When four simple words (-Peanut -Butter- and -Jealousy) can illict such an explosive thought process I know it has song potential. This idea took a little massaging to get it to the final product you hear on "My Brother's Keepers" but overall it was simple to write. The story was already obvious to me from the outset. It was just a matter of making music and rhymes that told the story. 
    When a intensely specific story for a song floods my head like "Peanut Butter and Jealousy" did, the writing process is virtually always a fun and happy experience. In these cases I never run into the struggle I do when I try to write about something vague. 

 (Production Note: When playing this song in its earliest manifestations, I always played it more country. This always bothered me because I didn't really hear this song being that way. I wanted to address that fact when we recorded. I asked the session drummer, Pete Wehner, to intentionally stray from giving it the country groove. I was trying to figure out a different groove to suggest but before I could , Pete said "Let me try this". He went out into the studio and started throwing down that Mardi Gras (second line) drum groove you hear on the CD. It is exactly what I wanted but I'm not sure I could've ever articulated it to Pete. Luckily Pete is insanely competent and he knew what the song needed. His part really really elevated it to where I hoped it would get.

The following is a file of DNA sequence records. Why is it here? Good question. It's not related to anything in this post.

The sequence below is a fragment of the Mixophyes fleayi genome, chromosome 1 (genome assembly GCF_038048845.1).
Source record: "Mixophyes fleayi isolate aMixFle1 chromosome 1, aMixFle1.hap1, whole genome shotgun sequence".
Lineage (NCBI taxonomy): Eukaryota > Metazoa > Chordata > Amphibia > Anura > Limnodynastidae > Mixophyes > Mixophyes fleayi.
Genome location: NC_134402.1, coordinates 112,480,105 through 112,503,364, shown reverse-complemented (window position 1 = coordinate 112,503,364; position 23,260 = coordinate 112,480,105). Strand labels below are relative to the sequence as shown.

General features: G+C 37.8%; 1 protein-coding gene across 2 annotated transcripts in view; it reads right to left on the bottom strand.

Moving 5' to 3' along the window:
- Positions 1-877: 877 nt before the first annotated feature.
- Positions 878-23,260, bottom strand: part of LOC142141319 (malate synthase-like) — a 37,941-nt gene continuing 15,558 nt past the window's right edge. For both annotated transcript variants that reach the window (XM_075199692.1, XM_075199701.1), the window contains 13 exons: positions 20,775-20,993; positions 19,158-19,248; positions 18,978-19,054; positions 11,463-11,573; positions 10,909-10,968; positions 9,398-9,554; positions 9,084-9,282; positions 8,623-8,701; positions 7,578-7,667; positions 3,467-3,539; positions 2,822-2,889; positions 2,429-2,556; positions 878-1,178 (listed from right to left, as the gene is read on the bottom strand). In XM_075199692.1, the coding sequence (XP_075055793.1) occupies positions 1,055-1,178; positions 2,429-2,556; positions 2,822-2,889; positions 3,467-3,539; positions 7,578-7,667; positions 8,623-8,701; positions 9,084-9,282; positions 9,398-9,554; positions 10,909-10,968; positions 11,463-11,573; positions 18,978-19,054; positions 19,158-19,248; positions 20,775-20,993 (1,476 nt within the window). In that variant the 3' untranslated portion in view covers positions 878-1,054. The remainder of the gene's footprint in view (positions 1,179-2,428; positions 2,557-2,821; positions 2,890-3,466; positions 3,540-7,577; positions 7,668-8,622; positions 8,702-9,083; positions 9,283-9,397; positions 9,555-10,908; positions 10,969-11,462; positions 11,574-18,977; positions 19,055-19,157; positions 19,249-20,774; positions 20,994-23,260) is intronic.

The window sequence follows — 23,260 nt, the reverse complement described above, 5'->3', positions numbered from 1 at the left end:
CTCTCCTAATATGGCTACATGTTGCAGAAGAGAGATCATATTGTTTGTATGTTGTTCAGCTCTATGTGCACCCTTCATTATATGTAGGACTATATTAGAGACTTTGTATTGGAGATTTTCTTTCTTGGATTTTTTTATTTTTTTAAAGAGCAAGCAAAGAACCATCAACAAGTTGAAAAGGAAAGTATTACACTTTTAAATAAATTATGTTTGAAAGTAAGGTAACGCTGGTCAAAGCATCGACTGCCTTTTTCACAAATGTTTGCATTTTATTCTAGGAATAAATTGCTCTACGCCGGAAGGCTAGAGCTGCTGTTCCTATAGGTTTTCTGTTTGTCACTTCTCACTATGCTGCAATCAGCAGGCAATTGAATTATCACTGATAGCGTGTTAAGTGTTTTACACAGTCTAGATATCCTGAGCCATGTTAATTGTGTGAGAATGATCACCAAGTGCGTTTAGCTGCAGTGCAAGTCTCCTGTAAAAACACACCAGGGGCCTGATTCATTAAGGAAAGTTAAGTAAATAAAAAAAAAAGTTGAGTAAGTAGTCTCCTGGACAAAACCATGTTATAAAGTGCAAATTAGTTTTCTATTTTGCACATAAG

This bouncy Mardi Gras groove gave the producer, Rick Hirsch, some interesting ideas. He said he wanted to bring in Chuck Schwartz to play some clarinet. I am a huge huge fan of horns and woodwinds, so I was all about it. As usual, Rick's idea (and Chuck's performance) was right on time. 

The interplay between Chuck's Clarinet parts, my vocal lines and Tom Morley's violin lines might be my favorite musical parts of the album. With Quitin's bass line and Pete's drum groove as the base, those 3 other parts tell the story of that poor hungry, jealous guy better than I could've imagined. I think we captured the vibe of the lyric perfectly. 

This is obviously our "clever song" lyrically, but I love the music. The lyrics are a silly look at a pitiful situation and I think the mud soaked, revelry of the Mardi Gras music we put behind it brought it to life. 

I love it and I hope you do too.)

And that's a wrap. You now know the way the whole album came into being.